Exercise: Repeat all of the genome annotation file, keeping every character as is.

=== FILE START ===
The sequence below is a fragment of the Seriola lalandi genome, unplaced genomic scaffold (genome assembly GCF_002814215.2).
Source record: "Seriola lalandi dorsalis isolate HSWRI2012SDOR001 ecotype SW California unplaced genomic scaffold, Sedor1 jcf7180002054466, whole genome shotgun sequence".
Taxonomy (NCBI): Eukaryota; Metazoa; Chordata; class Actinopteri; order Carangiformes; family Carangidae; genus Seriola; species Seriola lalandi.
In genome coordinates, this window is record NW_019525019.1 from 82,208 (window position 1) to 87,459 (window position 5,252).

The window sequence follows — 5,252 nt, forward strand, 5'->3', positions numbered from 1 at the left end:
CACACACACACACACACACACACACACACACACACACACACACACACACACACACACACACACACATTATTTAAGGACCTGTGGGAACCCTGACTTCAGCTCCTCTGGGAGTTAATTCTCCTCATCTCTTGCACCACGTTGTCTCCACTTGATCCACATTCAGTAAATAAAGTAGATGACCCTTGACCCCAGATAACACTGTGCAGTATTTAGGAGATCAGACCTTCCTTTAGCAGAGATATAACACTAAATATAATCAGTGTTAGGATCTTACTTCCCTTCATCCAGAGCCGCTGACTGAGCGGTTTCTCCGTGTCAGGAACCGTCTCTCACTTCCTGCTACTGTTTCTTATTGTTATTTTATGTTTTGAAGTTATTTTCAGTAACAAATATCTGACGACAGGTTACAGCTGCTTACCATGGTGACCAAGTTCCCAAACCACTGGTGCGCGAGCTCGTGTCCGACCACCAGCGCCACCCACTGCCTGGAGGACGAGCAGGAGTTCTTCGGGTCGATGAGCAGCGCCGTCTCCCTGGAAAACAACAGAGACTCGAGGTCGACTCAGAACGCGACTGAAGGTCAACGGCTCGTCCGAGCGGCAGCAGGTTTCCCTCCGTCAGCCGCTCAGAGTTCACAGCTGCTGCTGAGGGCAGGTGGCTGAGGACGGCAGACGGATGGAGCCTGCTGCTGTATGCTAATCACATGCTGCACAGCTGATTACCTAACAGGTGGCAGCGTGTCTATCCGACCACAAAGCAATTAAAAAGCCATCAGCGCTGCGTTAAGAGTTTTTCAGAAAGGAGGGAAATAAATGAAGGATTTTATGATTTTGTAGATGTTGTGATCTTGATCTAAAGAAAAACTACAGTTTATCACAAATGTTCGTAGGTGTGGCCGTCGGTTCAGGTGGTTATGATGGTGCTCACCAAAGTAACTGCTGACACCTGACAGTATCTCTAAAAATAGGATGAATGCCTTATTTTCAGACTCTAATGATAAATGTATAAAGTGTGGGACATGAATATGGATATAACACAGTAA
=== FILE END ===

The sequence below is a fragment of the Seriola lalandi genome, unplaced genomic scaffold (genome assembly GCF_002814215.2).
Source record: "Seriola lalandi dorsalis isolate HSWRI2012SDOR001 ecotype SW California unplaced genomic scaffold, Sedor1 jcf7180002054466, whole genome shotgun sequence".
Taxonomy (NCBI): Eukaryota; Metazoa; Chordata; class Actinopteri; order Carangiformes; family Carangidae; genus Seriola; species Seriola lalandi.
In genome coordinates, this window is record NW_019525019.1 from 82,208 (window position 1) to 87,459 (window position 5,252).

The window sequence follows — 5,252 nt, forward strand, 5'->3', positions numbered from 1 at the left end:
CACACACACACACACACACACACACACACACACACACACACACACACACACACACACACACACACATTATTTAAGGACCTGTGGGAACCCTGACTTCAGCTCCTCTGGGAGTTAATTCTCCTCATCTCTTGCACCACGTTGTCTCCACTTGATCCACATTCAGTAAATAAAGTAGATGACCCTTGACCCCAGATAACACTGTGCAGTATTTAGGAGATCAGACCTTCCTTTAGCAGAGATATAACACTAAATATAATCAGTGTTAGGATCTTACTTCCCTTCATCCAGAGCCGCTGACTGAGCGGTTTCTCCGTGTCAGGAACCGTCTCTCACTTCCTGCTACTGTTTCTTATTGTTATTTTATGTTTTGAAGTTATTTTCAGTAACAAATATCTGACGACAGGTTACAGCTGCTTACCATGGTGACCAAGTTCCCAAACCACTGGTGCGCGAGCTCGTGTCCGACCACCAGCGCCACCCACTGCCTGGAGGACGAGCAGGAGTTCTTCGGGTCGATGAGCAGCGCCGTCTCCCTGGAAAACAACAGAGACTCGAGGTCGACTCAGAACGCGACTGAAGGTCAACGGCTCGTCCGAGCGGCAGCAGGTTTCCCTCCGTCAGCCGCTCAGAGTTCACAGCTGCTGCTGAGGGCAGGTGGCTGAGGACGGCAGACGGATGGAGCCTGCTGCTGTATGCTAATCACATGCTGCACAGCTGATTACCTAACAGGTGGCAGCGTGTCTATCCGACCACAAAGCAATTAAAAAGCCATCAGCGCTGCGTTAAGAGTTTTTCAGAAAGGAGGGAAATAAATGAAGGATTTTATGATTTTGTAGATGTTGTGATCTTGATCTAAAGAAAAACTACAGTTTATCACAAATGTTCGTAGGTGTGGCCGTCGGTTCAGGTGGTTATGATGGTGCTCACCAAAGTAACTGCTGACACCTGACAGTATCTCTAAAAATAGGATGAATGCCTTATTTTCAGACTCTAATGATAAATGTATAAAGTGTGGGACATGAATATGGATATAACACAGTAA